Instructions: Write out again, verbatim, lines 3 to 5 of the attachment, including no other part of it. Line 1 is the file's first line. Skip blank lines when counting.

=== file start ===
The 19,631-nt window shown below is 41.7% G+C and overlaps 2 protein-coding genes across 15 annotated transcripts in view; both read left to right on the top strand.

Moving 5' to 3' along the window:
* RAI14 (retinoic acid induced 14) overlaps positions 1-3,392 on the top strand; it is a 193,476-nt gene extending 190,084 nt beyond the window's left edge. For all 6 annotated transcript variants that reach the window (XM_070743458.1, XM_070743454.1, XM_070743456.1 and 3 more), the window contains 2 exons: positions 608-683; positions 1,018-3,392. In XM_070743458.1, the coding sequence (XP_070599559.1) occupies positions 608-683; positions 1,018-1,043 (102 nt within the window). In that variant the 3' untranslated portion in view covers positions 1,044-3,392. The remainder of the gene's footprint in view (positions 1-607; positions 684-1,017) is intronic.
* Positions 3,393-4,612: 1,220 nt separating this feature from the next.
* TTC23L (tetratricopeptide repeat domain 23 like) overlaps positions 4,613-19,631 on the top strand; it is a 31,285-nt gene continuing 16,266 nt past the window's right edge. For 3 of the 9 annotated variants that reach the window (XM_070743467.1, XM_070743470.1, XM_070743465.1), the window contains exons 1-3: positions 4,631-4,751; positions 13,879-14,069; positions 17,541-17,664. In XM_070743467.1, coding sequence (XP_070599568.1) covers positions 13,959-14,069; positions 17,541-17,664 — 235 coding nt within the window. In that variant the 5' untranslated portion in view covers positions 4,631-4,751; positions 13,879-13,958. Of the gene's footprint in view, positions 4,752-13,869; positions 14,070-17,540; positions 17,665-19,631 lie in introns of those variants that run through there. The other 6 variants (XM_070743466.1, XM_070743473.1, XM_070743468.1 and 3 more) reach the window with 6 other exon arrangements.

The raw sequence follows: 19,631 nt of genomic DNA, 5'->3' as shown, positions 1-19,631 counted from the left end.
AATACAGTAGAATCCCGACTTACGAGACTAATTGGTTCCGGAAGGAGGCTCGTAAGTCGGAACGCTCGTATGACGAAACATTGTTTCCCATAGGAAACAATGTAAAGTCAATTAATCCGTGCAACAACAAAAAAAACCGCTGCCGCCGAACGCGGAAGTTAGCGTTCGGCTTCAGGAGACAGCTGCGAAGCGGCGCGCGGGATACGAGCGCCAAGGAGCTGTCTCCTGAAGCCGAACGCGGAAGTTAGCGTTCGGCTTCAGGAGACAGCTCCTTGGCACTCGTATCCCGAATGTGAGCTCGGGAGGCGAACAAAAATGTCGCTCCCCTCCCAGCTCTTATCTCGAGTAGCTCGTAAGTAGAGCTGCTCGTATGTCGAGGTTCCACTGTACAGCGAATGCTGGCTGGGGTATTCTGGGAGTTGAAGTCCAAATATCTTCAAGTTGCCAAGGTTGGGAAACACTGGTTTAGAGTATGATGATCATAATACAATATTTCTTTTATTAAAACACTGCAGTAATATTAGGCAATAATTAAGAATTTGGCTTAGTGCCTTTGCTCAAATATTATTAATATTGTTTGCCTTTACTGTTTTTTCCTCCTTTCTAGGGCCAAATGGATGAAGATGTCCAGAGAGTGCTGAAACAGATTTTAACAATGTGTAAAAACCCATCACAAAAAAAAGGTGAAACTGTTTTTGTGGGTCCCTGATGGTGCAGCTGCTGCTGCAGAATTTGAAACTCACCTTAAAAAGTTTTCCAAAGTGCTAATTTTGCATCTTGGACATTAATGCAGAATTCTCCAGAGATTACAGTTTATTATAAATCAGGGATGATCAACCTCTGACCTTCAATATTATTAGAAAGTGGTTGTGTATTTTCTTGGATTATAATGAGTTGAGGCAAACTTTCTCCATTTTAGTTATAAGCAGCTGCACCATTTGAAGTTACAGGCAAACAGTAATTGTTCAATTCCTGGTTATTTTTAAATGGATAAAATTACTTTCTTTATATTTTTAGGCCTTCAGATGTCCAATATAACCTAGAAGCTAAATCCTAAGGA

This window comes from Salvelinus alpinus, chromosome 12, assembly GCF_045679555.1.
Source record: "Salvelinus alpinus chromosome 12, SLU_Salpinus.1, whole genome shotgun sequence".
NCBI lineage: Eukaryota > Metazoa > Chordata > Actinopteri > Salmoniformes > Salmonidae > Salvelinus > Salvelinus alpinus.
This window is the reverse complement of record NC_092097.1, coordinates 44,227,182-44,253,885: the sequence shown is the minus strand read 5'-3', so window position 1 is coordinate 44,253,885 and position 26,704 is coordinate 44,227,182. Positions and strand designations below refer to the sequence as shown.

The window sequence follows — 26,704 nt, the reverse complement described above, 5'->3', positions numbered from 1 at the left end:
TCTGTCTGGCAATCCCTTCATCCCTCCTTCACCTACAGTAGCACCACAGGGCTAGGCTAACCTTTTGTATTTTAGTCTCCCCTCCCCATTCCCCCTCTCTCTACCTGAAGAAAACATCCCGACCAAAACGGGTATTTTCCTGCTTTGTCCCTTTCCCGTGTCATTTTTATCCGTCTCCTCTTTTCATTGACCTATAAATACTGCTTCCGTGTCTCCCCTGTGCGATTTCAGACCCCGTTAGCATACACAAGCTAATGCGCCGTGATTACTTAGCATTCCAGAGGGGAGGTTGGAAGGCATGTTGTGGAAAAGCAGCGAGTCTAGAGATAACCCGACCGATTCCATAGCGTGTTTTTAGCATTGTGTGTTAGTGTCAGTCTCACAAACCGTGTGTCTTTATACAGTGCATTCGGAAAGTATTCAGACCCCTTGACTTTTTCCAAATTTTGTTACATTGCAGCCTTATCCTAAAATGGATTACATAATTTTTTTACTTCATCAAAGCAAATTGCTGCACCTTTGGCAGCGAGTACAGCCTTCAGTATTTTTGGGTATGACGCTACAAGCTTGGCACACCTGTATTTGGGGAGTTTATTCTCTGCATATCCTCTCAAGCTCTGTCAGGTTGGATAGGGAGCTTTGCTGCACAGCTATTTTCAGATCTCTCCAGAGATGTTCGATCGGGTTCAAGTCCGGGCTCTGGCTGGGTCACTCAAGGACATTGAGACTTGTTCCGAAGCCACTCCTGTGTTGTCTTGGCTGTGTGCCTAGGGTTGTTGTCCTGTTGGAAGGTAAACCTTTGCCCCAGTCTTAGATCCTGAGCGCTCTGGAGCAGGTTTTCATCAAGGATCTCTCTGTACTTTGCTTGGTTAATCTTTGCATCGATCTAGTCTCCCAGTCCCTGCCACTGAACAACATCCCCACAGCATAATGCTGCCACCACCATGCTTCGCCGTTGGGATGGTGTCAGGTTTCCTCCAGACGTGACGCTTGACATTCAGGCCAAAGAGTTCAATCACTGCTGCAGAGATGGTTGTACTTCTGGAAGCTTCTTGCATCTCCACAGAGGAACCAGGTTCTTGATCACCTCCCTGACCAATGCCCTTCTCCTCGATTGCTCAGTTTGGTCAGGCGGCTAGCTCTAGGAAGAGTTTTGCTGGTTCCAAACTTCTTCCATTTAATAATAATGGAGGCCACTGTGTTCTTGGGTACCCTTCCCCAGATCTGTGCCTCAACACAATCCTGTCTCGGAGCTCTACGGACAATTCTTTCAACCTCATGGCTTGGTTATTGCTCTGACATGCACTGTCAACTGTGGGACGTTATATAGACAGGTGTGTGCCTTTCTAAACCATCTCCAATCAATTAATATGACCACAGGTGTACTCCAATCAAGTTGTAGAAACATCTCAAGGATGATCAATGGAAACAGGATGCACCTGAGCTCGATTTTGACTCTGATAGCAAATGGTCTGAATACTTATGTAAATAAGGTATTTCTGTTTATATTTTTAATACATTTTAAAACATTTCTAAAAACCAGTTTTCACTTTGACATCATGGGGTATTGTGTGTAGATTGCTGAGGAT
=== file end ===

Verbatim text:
* RAI14 (retinoic acid induced 14) overlaps positions 1-3,392 on the top strand; it is a 193,476-nt gene extending 190,084 nt beyond the window's left edge. For all 6 annotated transcript variants that reach the window (XM_070743458.1, XM_070743454.1, XM_070743456.1 and 3 more), the window contains 2 exons: positions 608-683; positions 1,018-3,392. In XM_070743458.1, the coding sequence (XP_070599559.1) occupies positions 608-683; positions 1,018-1,043 (102 nt within the window). In that variant the 3' untranslated portion in view covers positions 1,044-3,392. The remainder of the gene's footprint in view (positions 1-607; positions 684-1,017) is intronic.
* Positions 3,393-4,612: 1,220 nt separating this feature from the next.
* TTC23L (tetratricopeptide repeat domain 23 like) overlaps positions 4,613-19,631 on the top strand; it is a 31,285-nt gene continuing 16,266 nt past the window's right edge. For 3 of the 9 annotated variants that reach the window (XM_070743467.1, XM_070743470.1, XM_070743465.1), the window contains exons 1-3: positions 4,631-4,751; positions 13,879-14,069; positions 17,541-17,664. In XM_070743467.1, coding sequence (XP_070599568.1) covers positions 13,959-14,069; positions 17,541-17,664 — 235 coding nt within the window. In that variant the 5' untranslated portion in view covers positions 4,631-4,751; positions 13,879-13,958. Of the gene's footprint in view, positions 4,752-13,869; positions 14,070-17,540; positions 17,665-19,631 lie in introns of those variants that run through there. The other 6 variants (XM_070743466.1, XM_070743473.1, XM_070743468.1 and 3 more) reach the window with 6 other exon arrangements.